Within the Christian angelic hierarchy, there are three total spheres of angels. The first sphere of God's angels or celestial beings, watch over and guard God's seat of power, or his throne. Some scripture even refers to this first sphere as consisting of angelic beings that serve as God's heavenly counselors. The Biblical foundation for the sphere can be traced to the New Testament scripture Colossians Chapter 1 verse 16 and Ephesians Chapter 1 verse 21. It is not thought that the sphere itself is an actual spiritual construct of any kind, it is more of a classification system that was created to distinguish certain ranks of angels from one another. There are many Renaissance paintings featuring the three spheres, such as the famous Francesco Botticini painting known as The Assumption of the Virgin. In this one specific painting, the three spheres look similar to a large spiral staircase leading up to heaven, with God himself featured at the very top.
There are three separate ranks of angels within the first angelic sphere, with the first being the six winged Seraphim. The Seraphim are the highest order of angels within the entire Christian angelic hierarchy, standing above all other classes of celestial beings. They were first introduced to the world in the Old Testament scripture of Isaiah Chapter 6 verses 1 through 7, where they are described as the direct watchmen over God's throne. According to this scripture, the Seraphim are locked in internal song, singing "Holy, holy, holy is the Lord of hosts. All of the earth is filled with His glory". It is also mentioned within this same Biblical scripture that the Seraphim angels radiate a bright white light, and that no human being can look at them. This light shining out of them is described as an eternal love for God that burns without end. Hence the Hebrew name Seraphim means "the burning ones", however the origin of this name may predate Hebrew.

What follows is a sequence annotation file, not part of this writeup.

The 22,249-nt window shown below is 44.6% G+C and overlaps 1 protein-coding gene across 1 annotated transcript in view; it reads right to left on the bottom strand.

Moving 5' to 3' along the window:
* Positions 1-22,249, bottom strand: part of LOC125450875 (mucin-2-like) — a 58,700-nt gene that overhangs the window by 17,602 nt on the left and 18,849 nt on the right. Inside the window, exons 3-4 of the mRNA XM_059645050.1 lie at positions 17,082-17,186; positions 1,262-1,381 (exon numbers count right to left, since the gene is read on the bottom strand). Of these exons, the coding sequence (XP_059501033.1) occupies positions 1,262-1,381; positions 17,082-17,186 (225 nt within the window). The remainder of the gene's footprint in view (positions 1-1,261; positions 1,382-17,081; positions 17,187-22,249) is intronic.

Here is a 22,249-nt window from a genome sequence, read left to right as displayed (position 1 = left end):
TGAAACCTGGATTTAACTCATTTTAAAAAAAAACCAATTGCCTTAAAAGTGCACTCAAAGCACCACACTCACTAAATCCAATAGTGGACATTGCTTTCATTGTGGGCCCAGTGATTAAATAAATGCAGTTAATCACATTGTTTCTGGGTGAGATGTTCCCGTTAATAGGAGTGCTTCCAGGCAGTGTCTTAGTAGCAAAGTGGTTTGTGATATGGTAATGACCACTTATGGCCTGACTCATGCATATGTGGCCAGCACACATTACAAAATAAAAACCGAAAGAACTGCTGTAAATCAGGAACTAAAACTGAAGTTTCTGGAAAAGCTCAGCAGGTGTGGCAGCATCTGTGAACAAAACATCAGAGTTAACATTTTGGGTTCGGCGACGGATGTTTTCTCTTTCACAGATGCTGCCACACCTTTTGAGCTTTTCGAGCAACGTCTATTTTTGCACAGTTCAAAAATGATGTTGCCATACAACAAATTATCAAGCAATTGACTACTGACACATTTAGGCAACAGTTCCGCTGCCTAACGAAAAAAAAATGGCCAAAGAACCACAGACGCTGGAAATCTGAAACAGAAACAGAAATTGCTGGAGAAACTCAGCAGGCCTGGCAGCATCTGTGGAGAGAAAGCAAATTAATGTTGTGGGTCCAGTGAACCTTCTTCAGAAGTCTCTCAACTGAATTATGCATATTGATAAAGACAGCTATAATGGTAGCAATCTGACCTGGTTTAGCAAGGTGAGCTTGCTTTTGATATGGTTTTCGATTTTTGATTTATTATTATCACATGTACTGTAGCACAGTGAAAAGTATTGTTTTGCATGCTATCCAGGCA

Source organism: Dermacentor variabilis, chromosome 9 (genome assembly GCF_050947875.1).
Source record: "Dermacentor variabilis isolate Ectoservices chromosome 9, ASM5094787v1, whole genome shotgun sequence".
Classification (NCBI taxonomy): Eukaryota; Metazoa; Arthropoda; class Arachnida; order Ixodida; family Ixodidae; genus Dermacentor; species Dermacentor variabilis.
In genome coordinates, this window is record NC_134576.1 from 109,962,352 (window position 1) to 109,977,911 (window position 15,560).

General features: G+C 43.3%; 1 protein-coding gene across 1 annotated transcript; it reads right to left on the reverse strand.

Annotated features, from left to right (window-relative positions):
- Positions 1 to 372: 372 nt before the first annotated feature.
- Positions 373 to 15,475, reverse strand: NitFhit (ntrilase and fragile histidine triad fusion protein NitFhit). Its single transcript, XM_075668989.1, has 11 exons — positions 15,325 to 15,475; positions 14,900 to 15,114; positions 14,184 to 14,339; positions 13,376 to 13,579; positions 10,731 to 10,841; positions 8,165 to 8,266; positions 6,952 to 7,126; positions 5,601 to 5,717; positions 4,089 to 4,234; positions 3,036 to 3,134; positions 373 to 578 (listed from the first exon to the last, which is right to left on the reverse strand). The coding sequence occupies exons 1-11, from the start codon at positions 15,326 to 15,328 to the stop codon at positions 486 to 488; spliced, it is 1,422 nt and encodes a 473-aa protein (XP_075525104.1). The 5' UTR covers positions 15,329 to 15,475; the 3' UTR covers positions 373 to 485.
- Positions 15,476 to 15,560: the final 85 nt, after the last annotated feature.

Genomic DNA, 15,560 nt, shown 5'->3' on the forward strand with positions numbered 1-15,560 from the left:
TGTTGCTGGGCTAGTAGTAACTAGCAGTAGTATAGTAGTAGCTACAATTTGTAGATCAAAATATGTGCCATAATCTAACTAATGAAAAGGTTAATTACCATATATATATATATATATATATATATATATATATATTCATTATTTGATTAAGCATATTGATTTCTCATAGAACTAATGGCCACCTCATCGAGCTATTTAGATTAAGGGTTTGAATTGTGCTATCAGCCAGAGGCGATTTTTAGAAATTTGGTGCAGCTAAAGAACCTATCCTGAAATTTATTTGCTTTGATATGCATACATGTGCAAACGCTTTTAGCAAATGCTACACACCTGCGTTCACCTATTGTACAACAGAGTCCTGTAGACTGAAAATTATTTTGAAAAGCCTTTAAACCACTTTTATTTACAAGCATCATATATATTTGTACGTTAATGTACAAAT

The second rank of angels within the first sphere, are the Cherubim, mentioned throughout the Bible in Genesis Chapter 3 verse 24, Ezekiel Chapter 10 verses 17 through 20 and Chapter 28 verses 14 through 16, as well as 1 Kings Chapter 6 verses 23 through 28. The Cherubim are often confused with the Seraphim, however they are a completely separate class of angels. In Biblical scripture, it is taught that they are near the throne of God, and that they watch over the stars and light. Each of the Cherubim have four separate faces, one of an eagle, one of a man, one of an ox, and one of a lion. Their true face is thought to be that of the ox, as described in Ezekiel chapter 10. Apart from their four faces, the Cherubim have four wings, one set with which they use to cover their faces, and the other set they use to cover their feet. There has been some dispute over the centuries as to whether or not the Cherubim belong in the first sphere or third sphere.
The third class of angels within the first angelic sphere, are the Thrones. They are also often referred to as the Elders, Erelim, or Ophanim. These celestial beings are first mentioned in the New Testament in Colossians Chapter 1 verse 16. Here they are described as living entities that symbolize God's authority and reign. While many angels in the Bible are described as having attributes of humans or animals, these creatures are giant wheels. In Daniel Chapter 7 verse 9, they are said to be wheels within wheels, and having rims that are covered with hundreds of eyes. These Ophanim are thought to be closely linked to the Cherubim. In Ezekiel Chapter 10 verse 17, it is said that when the Ophanim move, so do the Cherubim, for the Cherubim are inside of these wheels. Modern scholars have interpreted Biblical scripture as meaning that the Thrones are extremely large angelic beings as compared to the Seraphim and Cherubim.